“Friends, wouldn’t you want to be a person who does not need honour – nor is afraid of it? Someone who does not lust for recognition – nor, on the other hand, is frightened to death of it? Don’t you want to be the kind of person who, when they see themselves in a mirror or reflected in a shop window, does not admire what they see but does not cringe either? Wouldn’t you like to be the type of person who, in their imaginary life, does not sit around fantasising about hitting self-esteem home-runs, daydreaming about successes that gives them the edge over others? Or perhaps you tend to beat yourself up and to be tormented by regrets. Wouldn’t you like to be free of them? Wouldn’t you like to be the skater who wins the silver, and yet is thrilled about those three triple jumps that the gold medal winner did? To love it the way you love a sunrise? Just to love the fact that it was done? For it not to matter whether it was their success or your success? Not to care if they did it or you did it? You are as happy that they did it as if you had done it yourself – because you are just so happy to see it.
You will probably say that you do not know anybody like that. But this is the possibility for you and me … This is gospel-humility, blessed self-forgetfulness. Not thinking more of myself as in modern cultures, or less of myself as in traditional cultures. Simply thinking of myself less.”
I really recommend this book to discover how one can attain this “blessed self-forgetfulness”. And, while I am not reviewing this book today, I would also like to strongly recommend our own Sophie De Witt’s book Compared to Her. It deals with similar themes to Keller’s book, but looks specifically at how women tend to base their self-worth on how they measure up to other women. If you find yourself ever comparing yourself to other women, then that’s a book to buy and read.
Finally, I’d like to recommend this book, Questioning Evangelism by Randy Newman. The less we think of ourselves, the more we naturally think of the gospel and how it affects others. But, if you’re anything like me, starting a gospel conversation with anyone strikes fear and trembling in your heart! I’ve done a great job of botching many a gospel conversation in the past. Which is why I am always grateful for writers like Randy Newman who give us great tools to help us share the good news. And Randy Newman’s book really does an excellent job of giving us a fresh perspective on gospel conversations. The title, Questioning Evangelism, is not suggesting that we should question whether one should evangelise. Rather it’s saying that we should use questions in our evangelism. Randy Newman explains how often simply asking questions of someone very naturally leads a conversation in the direction of Jesus. He explains how each and every context is relevant. There are even chapters that take you through typical situations Christians find themselves in – like that age-old “Christians are hypocrits” accusation or the claim that God doesn’t exist. So often we find these situations difficult to field, but Newman’s suggested way of handling them is like a breath of fresh air.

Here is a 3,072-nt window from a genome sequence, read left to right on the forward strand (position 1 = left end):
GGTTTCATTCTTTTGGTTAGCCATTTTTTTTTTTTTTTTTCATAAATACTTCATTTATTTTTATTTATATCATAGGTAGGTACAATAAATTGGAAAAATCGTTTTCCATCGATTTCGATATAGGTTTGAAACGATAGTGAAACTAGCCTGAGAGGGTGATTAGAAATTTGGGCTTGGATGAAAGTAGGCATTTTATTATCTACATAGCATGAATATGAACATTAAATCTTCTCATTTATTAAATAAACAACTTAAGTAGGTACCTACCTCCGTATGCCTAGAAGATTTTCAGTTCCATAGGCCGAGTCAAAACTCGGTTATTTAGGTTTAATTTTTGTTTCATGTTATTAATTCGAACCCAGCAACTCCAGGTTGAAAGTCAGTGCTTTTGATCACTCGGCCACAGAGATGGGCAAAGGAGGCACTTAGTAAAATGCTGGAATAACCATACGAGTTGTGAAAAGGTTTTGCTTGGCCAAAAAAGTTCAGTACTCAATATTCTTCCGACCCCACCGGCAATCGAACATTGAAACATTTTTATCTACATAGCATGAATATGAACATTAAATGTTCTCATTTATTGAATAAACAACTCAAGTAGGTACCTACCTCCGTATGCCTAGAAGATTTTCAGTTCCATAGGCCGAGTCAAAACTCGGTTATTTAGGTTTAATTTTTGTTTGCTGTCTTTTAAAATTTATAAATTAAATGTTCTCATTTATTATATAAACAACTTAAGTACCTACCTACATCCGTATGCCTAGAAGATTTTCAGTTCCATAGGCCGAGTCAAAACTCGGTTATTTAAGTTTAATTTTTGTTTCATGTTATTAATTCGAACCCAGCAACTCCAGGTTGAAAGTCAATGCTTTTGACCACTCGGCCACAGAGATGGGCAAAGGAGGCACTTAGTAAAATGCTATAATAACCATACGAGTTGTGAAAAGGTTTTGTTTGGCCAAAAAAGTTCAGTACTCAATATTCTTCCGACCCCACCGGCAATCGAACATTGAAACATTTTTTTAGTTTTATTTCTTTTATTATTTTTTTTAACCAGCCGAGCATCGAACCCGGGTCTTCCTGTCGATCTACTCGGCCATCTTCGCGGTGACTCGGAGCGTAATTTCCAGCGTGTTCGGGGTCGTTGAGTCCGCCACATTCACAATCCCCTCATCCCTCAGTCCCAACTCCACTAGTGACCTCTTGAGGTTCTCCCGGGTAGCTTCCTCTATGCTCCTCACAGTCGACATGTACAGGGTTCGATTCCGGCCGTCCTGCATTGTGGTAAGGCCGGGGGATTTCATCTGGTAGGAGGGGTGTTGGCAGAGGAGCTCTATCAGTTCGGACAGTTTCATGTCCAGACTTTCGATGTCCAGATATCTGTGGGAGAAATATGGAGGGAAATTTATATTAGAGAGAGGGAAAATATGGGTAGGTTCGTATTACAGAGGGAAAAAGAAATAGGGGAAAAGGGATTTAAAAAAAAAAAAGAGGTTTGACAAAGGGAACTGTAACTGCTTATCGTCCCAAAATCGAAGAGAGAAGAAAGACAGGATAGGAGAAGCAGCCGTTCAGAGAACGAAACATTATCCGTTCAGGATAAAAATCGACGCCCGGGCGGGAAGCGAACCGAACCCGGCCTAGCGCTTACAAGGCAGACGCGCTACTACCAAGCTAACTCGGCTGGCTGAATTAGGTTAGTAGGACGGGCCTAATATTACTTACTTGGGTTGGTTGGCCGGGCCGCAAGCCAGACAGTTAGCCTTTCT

If you ever find yourself walking away from a conversation kicking yourself for not grabbing the opportunities presented to you, this is the book to read.
So, as you contemplate your own reading today, may I encourage you to keep diving deep into great literature, including the greatest of them all: the Word of God.